A viral article out of the UK is posing an interesting request -- pleading with the public (and the media) to stop using the word "queer" ... as the author apparently views it as a slur.
The brief opinion piece -- which also seems to be a letter to the editor -- appeared in the Guardian this week ... and the headline simply read, "Please don’t use the Q-word." It's written by a fella named Karl Lockwood, who says he's a gay man of nearly 7 decades.
In the 113-word editorial, Lockwood hones into a Guardian piece written last week, which notes that England and Wales had started to count trans and nonbinary people in their census for the first time ever -- while pointing out only 15,000 ID'd specifically as queer.
He adds, "I suspect that many of the others, like me, consider the term to be insulting and derogatory, and certainly not 'reclaimed'. I am a gay man of 66 years with many friends and acquaintances, and know no one who would refer to themselves as queer. It would seem a small minority of activists has encouraged the media to use the word without considering its offensiveness to many people. You wouldn’t use the N-word, so don’t use the Q-word."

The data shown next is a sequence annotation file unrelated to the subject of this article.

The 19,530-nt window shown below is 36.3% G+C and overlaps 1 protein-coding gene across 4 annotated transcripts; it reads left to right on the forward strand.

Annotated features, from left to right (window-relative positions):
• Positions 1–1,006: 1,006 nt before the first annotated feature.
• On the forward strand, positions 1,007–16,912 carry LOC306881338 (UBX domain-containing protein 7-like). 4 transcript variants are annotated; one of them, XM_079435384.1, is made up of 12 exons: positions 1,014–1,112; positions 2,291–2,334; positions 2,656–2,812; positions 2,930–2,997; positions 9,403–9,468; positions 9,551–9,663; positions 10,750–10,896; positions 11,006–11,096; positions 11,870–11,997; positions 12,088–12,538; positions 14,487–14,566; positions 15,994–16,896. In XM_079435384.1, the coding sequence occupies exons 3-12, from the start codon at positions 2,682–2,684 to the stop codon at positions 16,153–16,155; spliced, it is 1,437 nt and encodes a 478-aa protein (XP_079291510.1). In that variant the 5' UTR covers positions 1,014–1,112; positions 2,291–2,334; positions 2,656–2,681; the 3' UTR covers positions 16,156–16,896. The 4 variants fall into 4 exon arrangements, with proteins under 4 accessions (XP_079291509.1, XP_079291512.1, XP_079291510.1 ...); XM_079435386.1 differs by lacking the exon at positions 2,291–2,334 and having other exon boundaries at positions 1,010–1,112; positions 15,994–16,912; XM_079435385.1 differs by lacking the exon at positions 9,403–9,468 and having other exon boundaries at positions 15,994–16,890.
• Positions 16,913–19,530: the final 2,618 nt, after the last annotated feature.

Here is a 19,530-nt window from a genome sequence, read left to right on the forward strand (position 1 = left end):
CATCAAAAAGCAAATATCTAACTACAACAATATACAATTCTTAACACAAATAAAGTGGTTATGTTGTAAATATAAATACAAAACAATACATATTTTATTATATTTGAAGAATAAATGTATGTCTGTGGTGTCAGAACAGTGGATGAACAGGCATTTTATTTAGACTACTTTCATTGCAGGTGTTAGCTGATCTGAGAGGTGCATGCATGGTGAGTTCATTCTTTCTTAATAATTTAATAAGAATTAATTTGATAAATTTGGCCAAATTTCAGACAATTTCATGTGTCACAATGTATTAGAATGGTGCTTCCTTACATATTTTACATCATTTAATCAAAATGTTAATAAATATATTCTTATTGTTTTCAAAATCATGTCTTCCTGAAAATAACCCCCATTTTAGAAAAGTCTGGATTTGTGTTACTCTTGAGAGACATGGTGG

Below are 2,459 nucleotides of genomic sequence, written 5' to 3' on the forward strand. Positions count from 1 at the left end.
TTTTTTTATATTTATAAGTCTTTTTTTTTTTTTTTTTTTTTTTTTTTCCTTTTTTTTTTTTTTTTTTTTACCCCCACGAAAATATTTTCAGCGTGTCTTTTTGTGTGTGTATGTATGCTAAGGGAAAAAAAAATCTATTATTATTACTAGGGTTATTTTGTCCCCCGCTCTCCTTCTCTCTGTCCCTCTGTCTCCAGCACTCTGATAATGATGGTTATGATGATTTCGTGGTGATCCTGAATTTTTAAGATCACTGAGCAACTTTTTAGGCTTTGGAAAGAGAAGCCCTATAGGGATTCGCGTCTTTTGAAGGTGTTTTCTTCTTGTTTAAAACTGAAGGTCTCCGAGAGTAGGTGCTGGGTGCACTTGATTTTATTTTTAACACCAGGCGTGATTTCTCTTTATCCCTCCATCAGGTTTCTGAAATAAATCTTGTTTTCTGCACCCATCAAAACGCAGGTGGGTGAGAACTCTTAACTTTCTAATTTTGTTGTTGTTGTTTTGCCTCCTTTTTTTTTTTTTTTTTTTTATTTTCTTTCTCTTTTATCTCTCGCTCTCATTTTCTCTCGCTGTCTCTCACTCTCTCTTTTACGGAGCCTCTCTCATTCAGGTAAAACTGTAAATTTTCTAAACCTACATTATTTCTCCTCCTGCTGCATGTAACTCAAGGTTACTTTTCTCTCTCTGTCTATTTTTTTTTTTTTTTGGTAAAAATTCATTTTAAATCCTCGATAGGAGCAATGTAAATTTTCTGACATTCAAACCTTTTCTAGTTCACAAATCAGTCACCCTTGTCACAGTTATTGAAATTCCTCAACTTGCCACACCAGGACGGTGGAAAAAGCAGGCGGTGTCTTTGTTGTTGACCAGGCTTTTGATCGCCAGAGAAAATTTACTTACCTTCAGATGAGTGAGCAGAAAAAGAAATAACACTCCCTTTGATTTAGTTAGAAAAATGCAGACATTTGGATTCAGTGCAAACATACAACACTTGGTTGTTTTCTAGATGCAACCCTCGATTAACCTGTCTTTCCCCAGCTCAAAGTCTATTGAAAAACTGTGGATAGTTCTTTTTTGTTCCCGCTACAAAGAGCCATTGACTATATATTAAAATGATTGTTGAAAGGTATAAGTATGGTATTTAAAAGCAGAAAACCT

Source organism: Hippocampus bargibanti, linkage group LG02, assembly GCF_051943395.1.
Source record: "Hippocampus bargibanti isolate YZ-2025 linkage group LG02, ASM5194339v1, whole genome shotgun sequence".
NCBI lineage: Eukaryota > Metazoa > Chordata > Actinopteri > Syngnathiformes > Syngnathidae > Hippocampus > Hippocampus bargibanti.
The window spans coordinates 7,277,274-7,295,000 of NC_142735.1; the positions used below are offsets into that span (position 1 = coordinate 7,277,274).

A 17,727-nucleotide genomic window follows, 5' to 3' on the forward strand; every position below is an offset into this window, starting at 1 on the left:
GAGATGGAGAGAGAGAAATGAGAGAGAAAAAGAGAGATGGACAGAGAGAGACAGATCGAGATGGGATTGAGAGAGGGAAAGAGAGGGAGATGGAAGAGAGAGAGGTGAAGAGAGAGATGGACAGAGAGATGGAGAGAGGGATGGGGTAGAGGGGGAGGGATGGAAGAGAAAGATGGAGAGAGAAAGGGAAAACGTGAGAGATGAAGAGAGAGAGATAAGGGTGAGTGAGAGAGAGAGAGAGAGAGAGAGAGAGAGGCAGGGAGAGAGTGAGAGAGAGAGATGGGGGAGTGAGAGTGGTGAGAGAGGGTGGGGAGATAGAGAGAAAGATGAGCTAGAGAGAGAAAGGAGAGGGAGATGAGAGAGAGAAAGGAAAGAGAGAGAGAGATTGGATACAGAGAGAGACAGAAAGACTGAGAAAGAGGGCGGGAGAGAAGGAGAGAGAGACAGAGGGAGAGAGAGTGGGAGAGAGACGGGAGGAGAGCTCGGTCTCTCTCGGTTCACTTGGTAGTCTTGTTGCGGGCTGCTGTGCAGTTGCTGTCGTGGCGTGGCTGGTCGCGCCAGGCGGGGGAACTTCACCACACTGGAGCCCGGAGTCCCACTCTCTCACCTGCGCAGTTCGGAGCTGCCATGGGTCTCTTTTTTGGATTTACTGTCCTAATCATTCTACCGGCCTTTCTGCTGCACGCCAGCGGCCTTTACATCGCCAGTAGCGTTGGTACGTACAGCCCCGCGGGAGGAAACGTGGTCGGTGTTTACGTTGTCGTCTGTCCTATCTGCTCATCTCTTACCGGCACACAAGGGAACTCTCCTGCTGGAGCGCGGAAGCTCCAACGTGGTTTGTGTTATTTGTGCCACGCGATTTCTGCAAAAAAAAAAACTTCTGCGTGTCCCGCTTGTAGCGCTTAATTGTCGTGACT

In other words, he's referring to a time when "queer" was used to bully others -- which he feels qualifies it as hate speech ... and thus, warrants its censoring in public discourse.
It's an interesting argument, but most of Twitter seems to strongly disagree with this guy ... with a lot of folks on the bird app calling it cloaked "TERF" talk that only serves to erase queer people from the larger conversation. Some also think it targets transgender folks.
The move to ban “queer” might seem like a noble mission to older gays who may have first heard the word as a slur, but it’s fundamentally part of a mission to exclude trans people from the community, and it’s not particularly subtle. https://t.co/gqOd2TIrpN
Of course, there's also the issue of comparing the use of "queer" to the n-word, which has people fired up. Many say the juxtaposition is apples to oranges -- and that conflating the two is a huge disservice to Black people, not to mention LGBTQ+ people of color.
The larger context here seems to lie in generational differences on this issue ... the man who wrote this is obviously of an older demographic, which a handful of users acknowledge and respect, but just as many feel like he shouldn't impose his views on an entire subculture.